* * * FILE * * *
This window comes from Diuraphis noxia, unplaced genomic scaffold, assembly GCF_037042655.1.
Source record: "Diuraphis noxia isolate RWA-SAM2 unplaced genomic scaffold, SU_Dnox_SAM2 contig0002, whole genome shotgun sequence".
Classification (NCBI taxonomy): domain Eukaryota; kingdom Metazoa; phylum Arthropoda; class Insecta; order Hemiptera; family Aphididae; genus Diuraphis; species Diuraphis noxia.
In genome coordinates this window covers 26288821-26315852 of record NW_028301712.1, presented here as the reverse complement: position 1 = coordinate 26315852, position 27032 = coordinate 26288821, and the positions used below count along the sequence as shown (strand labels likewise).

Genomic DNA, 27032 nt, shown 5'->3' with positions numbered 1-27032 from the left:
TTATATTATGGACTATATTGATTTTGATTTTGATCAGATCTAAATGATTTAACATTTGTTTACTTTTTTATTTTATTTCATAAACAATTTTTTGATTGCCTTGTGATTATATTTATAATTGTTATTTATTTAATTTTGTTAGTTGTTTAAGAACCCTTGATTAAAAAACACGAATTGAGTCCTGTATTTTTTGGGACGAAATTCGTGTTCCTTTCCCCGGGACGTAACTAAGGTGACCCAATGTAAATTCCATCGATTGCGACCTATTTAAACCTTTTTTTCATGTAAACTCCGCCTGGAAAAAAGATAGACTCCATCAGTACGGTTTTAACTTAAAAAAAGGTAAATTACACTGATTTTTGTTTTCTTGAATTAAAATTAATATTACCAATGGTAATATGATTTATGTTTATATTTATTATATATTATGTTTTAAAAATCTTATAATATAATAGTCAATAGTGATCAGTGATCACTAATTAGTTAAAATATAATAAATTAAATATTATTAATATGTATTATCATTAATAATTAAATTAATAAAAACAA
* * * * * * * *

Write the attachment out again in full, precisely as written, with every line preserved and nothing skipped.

This window comes from Diuraphis noxia, unplaced genomic scaffold, assembly GCF_037042655.1.
Source record: "Diuraphis noxia isolate RWA-SAM2 unplaced genomic scaffold, SU_Dnox_SAM2 contig0002, whole genome shotgun sequence".
Classification (NCBI taxonomy): domain Eukaryota; kingdom Metazoa; phylum Arthropoda; class Insecta; order Hemiptera; family Aphididae; genus Diuraphis; species Diuraphis noxia.
In genome coordinates this window covers 26288821-26315852 of record NW_028301712.1, presented here as the reverse complement: position 1 = coordinate 26315852, position 27032 = coordinate 26288821, and the positions used below count along the sequence as shown (strand labels likewise).

Genomic DNA, 27032 nt, shown 5'->3' with positions numbered 1-27032 from the left:
TTATATTATGGACTATATTGATTTTGATTTTGATCAGATCTAAATGATTTAACATTTGTTTACTTTTTTATTTTATTTCATAAACAATTTTTTGATTGCCTTGTGATTATATTTATAATTGTTATTTATTTAATTTTGTTAGTTGTTTAAGAACCCTTGATTAAAAAACACGAATTGAGTCCTGTATTTTTTGGGACGAAATTCGTGTTCCTTTCCCCGGGACGTAACTAAGGTGACCCAATGTAAATTCCATCGATTGCGACCTATTTAAACCTTTTTTTCATGTAAACTCCGCCTGGAAAAAAGATAGACTCCATCAGTACGGTTTTAACTTAAAAAAAGGTAAATTACACTGATTTTTGTTTTCTTGAATTAAAATTAATATTACCAATGGTAATATGATTTATGTTTATATTTATTATATATTATGTTTTAAAAATCTTATAATATAATAGTCAATAGTGATCAGTGATCACTAATTAGTTAAAATATAATAAATTAAATATTATTAATATGTATTATCATTAATAATTAAATTAATAAAAACAA